The money comes in grants of up to $75,000, with $60,000 for salaries and $15,000 for tools the local research team will need, Stone told CNBC. Each scientific team must propose its proposal in its application for grant money, Stone said. But broadly, each team’s job is to use computer models to predict the weather and effects of sunlight in their local area, with and without reflections.

“By comparing the two, they can begin to generate evidence that changes in solar irradiance can affect locally important objects,” Stone said.

Scientists who have done their work through the Degrees Modeling Fund recently held a research planning workshop for old and new teams in Istanbul.

Photo courtesy of Andy Stone, CEO of The Degrees Initiative.

Investigation of water cycles in the La Plata Basin

Professor Ines Camelloni of the University of Buenos Aires has received two Degree Initiative Grants and is also receiving funding from the Government of Argentina. With this funding, Camaloni is researching how changes in solar radiation will affect the hydroclimate of the La Plata Basin, the world’s fifth largest water basin, which includes Argentina, Bolivia, Brazil, Paraguay and parts of Uruguay are included, he told CNBC.

“A large proportion of economic activity within the basin depends on the availability of water, including agriculture, river navigability and hydroelectric production, and therefore any change in the basin’s water cycle will affect the economy of each country. can have significant effects,” Camelloni said. CNBC.

Professor Innes Camelloni speaks at the 2022 Paris Peace Forum.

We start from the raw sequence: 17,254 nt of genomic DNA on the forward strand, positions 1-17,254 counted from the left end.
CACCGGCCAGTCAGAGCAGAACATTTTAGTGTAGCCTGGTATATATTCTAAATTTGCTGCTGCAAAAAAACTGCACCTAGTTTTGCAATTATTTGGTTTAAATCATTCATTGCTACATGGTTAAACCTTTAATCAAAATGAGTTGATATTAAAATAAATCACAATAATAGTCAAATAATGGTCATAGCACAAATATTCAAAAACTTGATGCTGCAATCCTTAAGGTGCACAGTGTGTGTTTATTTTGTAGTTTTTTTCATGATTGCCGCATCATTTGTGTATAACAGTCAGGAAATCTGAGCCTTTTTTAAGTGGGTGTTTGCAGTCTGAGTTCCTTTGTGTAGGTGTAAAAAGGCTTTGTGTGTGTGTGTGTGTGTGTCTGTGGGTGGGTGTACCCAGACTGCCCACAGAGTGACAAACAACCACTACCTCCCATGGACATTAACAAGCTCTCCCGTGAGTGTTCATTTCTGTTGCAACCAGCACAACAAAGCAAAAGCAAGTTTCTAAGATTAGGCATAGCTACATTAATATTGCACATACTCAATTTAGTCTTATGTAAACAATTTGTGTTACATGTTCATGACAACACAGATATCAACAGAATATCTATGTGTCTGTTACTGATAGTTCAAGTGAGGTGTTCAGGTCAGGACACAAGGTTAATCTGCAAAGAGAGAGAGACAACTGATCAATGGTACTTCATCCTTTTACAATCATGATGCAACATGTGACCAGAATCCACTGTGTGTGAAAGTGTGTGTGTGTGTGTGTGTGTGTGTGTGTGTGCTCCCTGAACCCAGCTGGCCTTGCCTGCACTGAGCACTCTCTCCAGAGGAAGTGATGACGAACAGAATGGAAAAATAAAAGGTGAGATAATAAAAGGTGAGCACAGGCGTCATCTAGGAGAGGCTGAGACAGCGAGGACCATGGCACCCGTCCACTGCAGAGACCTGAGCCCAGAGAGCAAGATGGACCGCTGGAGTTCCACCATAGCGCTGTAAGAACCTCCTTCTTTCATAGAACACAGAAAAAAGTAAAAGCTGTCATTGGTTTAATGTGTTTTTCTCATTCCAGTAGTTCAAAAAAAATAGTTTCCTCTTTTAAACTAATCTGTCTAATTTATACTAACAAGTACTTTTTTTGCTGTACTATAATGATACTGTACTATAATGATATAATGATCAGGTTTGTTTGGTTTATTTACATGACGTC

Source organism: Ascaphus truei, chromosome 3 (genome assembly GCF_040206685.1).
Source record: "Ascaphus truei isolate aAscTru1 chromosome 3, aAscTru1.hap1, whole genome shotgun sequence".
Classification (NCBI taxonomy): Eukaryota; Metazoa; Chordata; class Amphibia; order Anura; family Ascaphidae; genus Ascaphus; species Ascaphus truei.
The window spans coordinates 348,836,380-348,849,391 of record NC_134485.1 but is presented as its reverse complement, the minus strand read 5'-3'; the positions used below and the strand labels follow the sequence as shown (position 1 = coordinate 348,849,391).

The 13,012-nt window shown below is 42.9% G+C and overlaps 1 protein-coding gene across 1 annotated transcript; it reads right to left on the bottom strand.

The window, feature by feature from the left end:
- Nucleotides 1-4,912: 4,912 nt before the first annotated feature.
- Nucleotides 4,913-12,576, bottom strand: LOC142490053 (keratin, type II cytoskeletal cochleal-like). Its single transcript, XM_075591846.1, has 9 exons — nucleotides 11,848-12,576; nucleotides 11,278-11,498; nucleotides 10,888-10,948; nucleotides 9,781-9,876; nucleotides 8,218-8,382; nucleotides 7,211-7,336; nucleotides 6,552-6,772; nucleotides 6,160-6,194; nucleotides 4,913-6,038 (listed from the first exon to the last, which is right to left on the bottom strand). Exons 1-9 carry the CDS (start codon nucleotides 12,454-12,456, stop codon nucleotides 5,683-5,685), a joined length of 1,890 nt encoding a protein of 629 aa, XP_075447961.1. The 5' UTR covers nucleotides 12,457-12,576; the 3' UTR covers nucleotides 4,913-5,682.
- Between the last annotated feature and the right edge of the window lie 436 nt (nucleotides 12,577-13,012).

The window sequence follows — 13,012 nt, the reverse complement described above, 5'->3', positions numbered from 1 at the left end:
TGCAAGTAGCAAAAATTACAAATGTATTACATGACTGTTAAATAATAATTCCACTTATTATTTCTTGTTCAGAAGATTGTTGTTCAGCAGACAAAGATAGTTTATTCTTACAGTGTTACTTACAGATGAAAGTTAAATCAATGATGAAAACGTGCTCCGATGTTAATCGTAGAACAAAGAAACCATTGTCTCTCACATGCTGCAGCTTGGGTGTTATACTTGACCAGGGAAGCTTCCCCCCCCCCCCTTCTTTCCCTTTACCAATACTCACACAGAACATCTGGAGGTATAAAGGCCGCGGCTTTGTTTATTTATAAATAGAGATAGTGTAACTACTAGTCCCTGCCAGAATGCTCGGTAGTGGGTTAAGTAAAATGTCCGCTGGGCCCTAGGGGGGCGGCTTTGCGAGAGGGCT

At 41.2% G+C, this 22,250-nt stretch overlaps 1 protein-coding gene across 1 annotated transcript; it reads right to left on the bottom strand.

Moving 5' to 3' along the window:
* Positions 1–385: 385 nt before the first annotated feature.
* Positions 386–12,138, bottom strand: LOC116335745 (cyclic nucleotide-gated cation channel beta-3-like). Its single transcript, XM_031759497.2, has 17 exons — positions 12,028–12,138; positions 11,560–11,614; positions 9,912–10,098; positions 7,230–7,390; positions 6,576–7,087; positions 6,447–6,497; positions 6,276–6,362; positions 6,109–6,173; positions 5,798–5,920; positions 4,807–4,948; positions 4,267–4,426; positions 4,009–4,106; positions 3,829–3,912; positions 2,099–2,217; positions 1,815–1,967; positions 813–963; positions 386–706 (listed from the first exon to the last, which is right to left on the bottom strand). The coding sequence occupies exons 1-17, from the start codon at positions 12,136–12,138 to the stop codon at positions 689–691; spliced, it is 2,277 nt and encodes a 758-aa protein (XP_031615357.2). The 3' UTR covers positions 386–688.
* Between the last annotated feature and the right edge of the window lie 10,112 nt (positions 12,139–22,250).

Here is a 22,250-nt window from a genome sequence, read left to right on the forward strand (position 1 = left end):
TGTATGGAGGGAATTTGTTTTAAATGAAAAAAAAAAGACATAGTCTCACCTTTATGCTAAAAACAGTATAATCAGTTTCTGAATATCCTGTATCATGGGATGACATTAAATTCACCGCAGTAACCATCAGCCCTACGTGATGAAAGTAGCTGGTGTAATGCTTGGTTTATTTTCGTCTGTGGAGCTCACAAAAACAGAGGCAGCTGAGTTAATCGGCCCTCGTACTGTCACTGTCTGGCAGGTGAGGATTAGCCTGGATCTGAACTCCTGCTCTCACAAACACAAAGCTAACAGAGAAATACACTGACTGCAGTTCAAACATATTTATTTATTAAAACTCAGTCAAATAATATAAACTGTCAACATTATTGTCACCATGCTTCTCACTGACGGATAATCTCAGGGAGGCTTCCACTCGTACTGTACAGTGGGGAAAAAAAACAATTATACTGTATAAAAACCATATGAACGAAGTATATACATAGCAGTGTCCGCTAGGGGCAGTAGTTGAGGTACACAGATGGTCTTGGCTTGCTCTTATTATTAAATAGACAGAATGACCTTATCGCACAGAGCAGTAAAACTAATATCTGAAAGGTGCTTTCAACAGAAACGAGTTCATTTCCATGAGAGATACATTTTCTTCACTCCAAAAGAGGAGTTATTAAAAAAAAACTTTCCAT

Photo courtesy of The Degrees Initiative

Camloni says his research so far has shown that sunlight reflection can be helpful for some parts of the La Plata Basin region, but particularly harmful for others. Larger rivers that power hydroelectric dams may see higher flows and increased energy production, balanced by the risk of further flooding.

In Buenos Aires, awareness of sunlight reflections has grown over the past two years, and has sparked strong emotions.

“The feelings that come from changes in solar irradiance range from disbelief to fear. Everyone finds it controversial,” Camelloni told CNBC.

Clear communication is important, because even research advocates don’t see climate change as a silver bullet.

“It’s not anybody’s Plan A for how you deal with climate risk, and no matter what, we have to reduce our emissions,” Stone told CNBC. “But people are finally starting to seriously address the question: What do we do if we don’t do enough with emissions reductions, if they prove insufficient to avoid the most dangerous climate change? Our What are the options? And that makes people sad. But necessarily, thinking about things like solar radiation modification.”